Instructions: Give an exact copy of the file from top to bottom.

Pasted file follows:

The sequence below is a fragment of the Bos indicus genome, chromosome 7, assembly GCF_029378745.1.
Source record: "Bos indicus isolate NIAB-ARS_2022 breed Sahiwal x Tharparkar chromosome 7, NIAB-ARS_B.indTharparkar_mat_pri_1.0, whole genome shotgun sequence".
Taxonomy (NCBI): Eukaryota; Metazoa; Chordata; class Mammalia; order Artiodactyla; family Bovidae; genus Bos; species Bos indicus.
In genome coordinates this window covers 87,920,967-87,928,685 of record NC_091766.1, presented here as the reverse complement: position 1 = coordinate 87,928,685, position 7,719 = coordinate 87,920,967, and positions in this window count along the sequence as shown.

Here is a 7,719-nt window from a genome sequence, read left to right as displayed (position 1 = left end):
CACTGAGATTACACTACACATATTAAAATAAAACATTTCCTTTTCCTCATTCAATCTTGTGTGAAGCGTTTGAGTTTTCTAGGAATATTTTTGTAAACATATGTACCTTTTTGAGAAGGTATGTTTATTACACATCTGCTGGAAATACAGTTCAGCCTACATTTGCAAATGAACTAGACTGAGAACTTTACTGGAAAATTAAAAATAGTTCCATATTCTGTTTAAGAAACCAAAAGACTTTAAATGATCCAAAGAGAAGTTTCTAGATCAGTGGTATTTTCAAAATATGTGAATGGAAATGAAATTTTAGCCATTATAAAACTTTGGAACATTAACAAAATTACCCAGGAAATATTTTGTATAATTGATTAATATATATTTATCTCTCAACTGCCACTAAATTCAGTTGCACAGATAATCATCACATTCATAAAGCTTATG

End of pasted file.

The sequence below is a fragment of the Bos indicus genome, chromosome 7, assembly GCF_029378745.1.
Source record: "Bos indicus isolate NIAB-ARS_2022 breed Sahiwal x Tharparkar chromosome 7, NIAB-ARS_B.indTharparkar_mat_pri_1.0, whole genome shotgun sequence".
Taxonomy (NCBI): Eukaryota; Metazoa; Chordata; class Mammalia; order Artiodactyla; family Bovidae; genus Bos; species Bos indicus.
In genome coordinates this window covers 87,920,967-87,928,685 of record NC_091766.1, presented here as the reverse complement: position 1 = coordinate 87,928,685, position 7,719 = coordinate 87,920,967, and positions in this window count along the sequence as shown.

Here is a 7,719-nt window from a genome sequence, read left to right as displayed (position 1 = left end):
CACTGAGATTACACTACACATATTAAAATAAAACATTTCCTTTTCCTCATTCAATCTTGTGTGAAGCGTTTGAGTTTTCTAGGAATATTTTTGTAAACATATGTACCTTTTTGAGAAGGTATGTTTATTACACATCTGCTGGAAATACAGTTCAGCCTACATTTGCAAATGAACTAGACTGAGAACTTTACTGGAAAATTAAAAATAGTTCCATATTCTGTTTAAGAAACCAAAAGACTTTAAATGATCCAAAGAGAAGTTTCTAGATCAGTGGTATTTTCAAAATATGTGAATGGAAATGAAATTTTAGCCATTATAAAACTTTGGAACATTAACAAAATTACCCAGGAAATATTTTGTATAATTGATTAATATATATTTATCTCTCAACTGCCACTAAATTCAGTTGCACAGATAATCATCACATTCATAAAGCTTATG